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Punta Guiones to Jacó Beach: Fishing is Good All Year
by Jerry Ruhlow
Fishing is reasonably good throughout the year along the Pacific coast of the Nicoya Peninsula, but action really picks up in late December when many of the operators out of northern Guanacaste move south to dodge the Papagayo winds that begin about that time.
From December to March or April many base out of Playa Carrillo which has a good anchorage and is protected from the northerly winds by Punta Guiones, but depending on fishing may also move south to Quepos for part of the time. The shelter of Guiones is also an easy run for the Nosara boats just north of the point.
Guanamar Resort Hotel maintains a fleet of boats year around at Playa Carrillo and Pacific Blue Water Adventures operates the "Kingfisher" there most of the year. Pacific Blue Water and the other temporary boats offer lodging options at Guanamar, nearby Sueño Tropical or Las Brisas del Pacifico on the beach in Samara.
Shore fishing can also be good along this area, particularly for snook at the mouths of the many rivers and for snapper and other species off the rocky points The coastline is dotted by many secluded coves and magnificent white sand beaches and the region is famous for its many exceptional surf breaks.
There are scheduled daily flights into Carrillo and Nosara from San José. By road, the area is accessed via the ferry from Puntarenas to Playa Naranjo or the Tempisque ferry fur-ther north, and then through Nicoya and down the coast. Or, you can drive to Liberia and from there to Nicoya. The latter is a bit longer, but a much better road.
The road gets worse as you drive south from Carrillo, and if you want to visit the southern end of the Nicoya Peninsula or Cabo Blanco Nature Reserve your best bet is to take the ferries that run from Puntarenas to Playa Naranjo or to Paquera, or one of the daily flights to Tambor.
A couple of the local beach hotels have transportation meeting the ferries schedule can vary with the season, so check ahead of time.
There's not much sport fishing in the Gulf of Nicoya, which has been worked over by gill-netters and longliners in the past decade or two, but a number of new fishing opportunities have developed on the lower end of the Nicoya Peninsula in the past few years, offering a shot at the inshore action around the Negritas Islands and Bahia Ballena as well as blue water sport outside Cabo Blanco.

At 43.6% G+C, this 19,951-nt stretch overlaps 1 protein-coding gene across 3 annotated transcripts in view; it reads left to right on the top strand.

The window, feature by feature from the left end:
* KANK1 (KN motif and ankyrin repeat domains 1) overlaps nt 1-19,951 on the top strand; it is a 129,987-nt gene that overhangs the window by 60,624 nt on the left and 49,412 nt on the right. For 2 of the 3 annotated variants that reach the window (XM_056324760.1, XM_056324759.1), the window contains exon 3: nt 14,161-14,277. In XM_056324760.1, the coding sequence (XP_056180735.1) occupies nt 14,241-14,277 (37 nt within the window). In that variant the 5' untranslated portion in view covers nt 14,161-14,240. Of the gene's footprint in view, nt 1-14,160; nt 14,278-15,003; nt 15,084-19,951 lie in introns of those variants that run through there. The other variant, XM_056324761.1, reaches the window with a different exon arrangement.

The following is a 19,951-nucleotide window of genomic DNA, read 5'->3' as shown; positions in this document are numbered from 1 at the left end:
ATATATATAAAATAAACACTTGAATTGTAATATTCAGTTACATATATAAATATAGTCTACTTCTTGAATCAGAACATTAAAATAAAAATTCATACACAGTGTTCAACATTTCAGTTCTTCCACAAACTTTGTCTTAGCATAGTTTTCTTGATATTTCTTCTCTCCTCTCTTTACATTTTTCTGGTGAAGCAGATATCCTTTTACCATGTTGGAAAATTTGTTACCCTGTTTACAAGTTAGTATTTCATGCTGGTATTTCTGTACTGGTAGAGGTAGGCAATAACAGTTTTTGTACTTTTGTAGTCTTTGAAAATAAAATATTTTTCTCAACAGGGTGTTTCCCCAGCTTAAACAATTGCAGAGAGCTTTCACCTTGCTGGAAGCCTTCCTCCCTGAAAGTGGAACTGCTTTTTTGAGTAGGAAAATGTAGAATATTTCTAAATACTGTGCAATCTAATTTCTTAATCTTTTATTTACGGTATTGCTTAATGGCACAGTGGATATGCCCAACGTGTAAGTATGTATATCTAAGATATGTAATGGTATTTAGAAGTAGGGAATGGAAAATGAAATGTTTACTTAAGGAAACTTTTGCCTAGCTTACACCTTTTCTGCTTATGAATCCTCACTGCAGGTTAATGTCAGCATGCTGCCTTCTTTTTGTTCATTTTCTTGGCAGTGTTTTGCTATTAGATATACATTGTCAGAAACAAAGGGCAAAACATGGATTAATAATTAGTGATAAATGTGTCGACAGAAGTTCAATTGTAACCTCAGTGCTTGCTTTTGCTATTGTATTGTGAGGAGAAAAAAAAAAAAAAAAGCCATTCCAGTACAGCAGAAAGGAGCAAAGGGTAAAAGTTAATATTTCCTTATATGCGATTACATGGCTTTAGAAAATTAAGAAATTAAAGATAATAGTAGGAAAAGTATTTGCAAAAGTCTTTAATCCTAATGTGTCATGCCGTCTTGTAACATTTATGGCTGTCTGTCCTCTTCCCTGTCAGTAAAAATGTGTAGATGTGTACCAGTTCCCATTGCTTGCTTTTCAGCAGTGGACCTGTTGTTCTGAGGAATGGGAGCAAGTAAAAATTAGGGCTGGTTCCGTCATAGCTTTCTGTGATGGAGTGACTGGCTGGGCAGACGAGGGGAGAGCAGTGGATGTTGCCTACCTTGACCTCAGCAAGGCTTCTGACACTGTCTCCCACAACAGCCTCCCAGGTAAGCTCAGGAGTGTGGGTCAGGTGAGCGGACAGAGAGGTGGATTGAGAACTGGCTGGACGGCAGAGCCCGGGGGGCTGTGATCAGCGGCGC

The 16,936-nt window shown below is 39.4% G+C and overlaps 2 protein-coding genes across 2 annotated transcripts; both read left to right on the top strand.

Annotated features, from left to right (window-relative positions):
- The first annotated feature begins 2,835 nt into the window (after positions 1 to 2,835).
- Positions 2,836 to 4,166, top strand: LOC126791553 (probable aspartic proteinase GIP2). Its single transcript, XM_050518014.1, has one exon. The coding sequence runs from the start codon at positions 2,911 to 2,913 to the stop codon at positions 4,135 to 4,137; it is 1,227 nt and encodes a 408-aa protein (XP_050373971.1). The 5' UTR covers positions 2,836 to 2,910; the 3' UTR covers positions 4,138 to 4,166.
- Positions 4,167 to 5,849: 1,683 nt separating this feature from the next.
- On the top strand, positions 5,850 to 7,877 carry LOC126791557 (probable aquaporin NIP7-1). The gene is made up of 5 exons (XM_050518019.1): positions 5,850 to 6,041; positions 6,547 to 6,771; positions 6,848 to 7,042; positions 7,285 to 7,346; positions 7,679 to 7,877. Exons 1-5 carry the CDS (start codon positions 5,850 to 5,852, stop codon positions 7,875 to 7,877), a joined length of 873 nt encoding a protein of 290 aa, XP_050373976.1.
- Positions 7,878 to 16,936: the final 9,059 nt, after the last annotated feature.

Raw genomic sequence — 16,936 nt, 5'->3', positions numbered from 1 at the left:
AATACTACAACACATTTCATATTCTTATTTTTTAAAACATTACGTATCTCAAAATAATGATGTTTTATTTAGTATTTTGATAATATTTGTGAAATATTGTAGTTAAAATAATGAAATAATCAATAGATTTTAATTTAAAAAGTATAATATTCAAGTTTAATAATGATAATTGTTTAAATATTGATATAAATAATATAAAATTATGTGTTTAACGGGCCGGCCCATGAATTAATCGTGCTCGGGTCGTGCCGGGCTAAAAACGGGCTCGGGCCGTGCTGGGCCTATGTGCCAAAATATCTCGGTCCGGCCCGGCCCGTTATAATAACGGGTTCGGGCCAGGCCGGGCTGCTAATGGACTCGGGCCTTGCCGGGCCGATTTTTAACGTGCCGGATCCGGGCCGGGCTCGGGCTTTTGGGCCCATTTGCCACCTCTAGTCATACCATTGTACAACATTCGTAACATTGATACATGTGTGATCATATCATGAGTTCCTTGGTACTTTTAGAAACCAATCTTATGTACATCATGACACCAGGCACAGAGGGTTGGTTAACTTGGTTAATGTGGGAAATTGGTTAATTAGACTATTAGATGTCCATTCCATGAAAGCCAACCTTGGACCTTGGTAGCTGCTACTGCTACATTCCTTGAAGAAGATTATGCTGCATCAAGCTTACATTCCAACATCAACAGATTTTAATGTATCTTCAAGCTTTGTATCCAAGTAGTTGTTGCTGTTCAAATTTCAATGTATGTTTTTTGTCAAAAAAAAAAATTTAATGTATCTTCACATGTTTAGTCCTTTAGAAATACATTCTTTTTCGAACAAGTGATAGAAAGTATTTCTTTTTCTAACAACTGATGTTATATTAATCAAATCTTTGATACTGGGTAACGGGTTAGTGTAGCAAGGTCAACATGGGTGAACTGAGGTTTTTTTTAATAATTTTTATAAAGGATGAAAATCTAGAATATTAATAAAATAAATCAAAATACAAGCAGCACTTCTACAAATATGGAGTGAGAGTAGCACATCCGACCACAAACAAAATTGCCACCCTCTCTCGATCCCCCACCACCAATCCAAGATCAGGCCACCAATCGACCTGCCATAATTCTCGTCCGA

Pioneer in that area is Lucky Milhelm, who with his wife Aggie operate the Oasis del Pacifico Hotel and Marina at Playa Naranjo, just a few hundred meters south of the Puntarenas ferry landing.
Lucky has a 26-foot center console with a 100 h.p. outboard and generally fishes inshore, taking jacks, mackerel and snapper around the Negritas or tuna and occasional dorado in the open water outside the islands. He is on a protected bay with good moorage and accommodations for visiting yachts.
Just nine kilometers down the road from the Oasis is Rancho Bahia Gigante, which was offering a 28-foot Bertram with twin engines and tower, a 27-foot trawler-style inboard that dou-bles as a dive boat, and a 34-foot Ocean Master with full cabin, powered by twin 250 outboards. They closed late this year, but are likely to reopen in the near future.
From there it is a long 18 kilometer drive over a dirt road to the town of Paquera, and if you hunt around you might find a local to take you fishing in an outboard skiff.
Continuing around the southern end of the Peninsula, it is another 25 kilometers to what is somewhat euphemistically called the Ballena Bay Yacht Club with a sturdy but well-battered concrete pier, restaurant, bar and a small low-budget hotel.
They have 25 moorings in the well-protected bay, frequented occasionally by visiting yachts and is also home to some of the local commercial boats and quality sportfishing boats that handle guests from the nearby Tangomar and Barcelona resort hotels but can also be chartered direct at BBYC.
For billfish, the boats run outside Cabo Blanco which is about a 40 minute run, but in closer they get a lot of yellowfin, roosters, jacks, mackerel and dorado.
Small snook are found just a few minutes away from the BBYC at the mouths of the tiny Panica and Pachote Rivers that flow into the bay.
From here on around the Peninsula it is definitely four-wheel drive roads.
There are some small hotels between Paquera and Bahia Ballena with modest prices and small out-boards available for fishing at hourly or day rates.
On the other side of the Bay of Nicoya is the port town of Puntarenas. You can find charters through the yacht club, Pacific Marina and a couple of other spots in town, but it's long run out to the blue water.
South of Puntarenas near the Port of Caldera is the Fiesta Resort Hotel, very posh and a lot of water sports, but limited fishing capability.
Punta Leona is located just above Bahia Herradura, and offers a complete resort complex and hotel accommodations in various price ranges. They charter a 44-foot Striker for $150 per day per person with a minimum four anglers, which is about as cheap as you will find a boat in Costa Rica, and also have Scuba diving, jet skies, a river float trip and other amenities.
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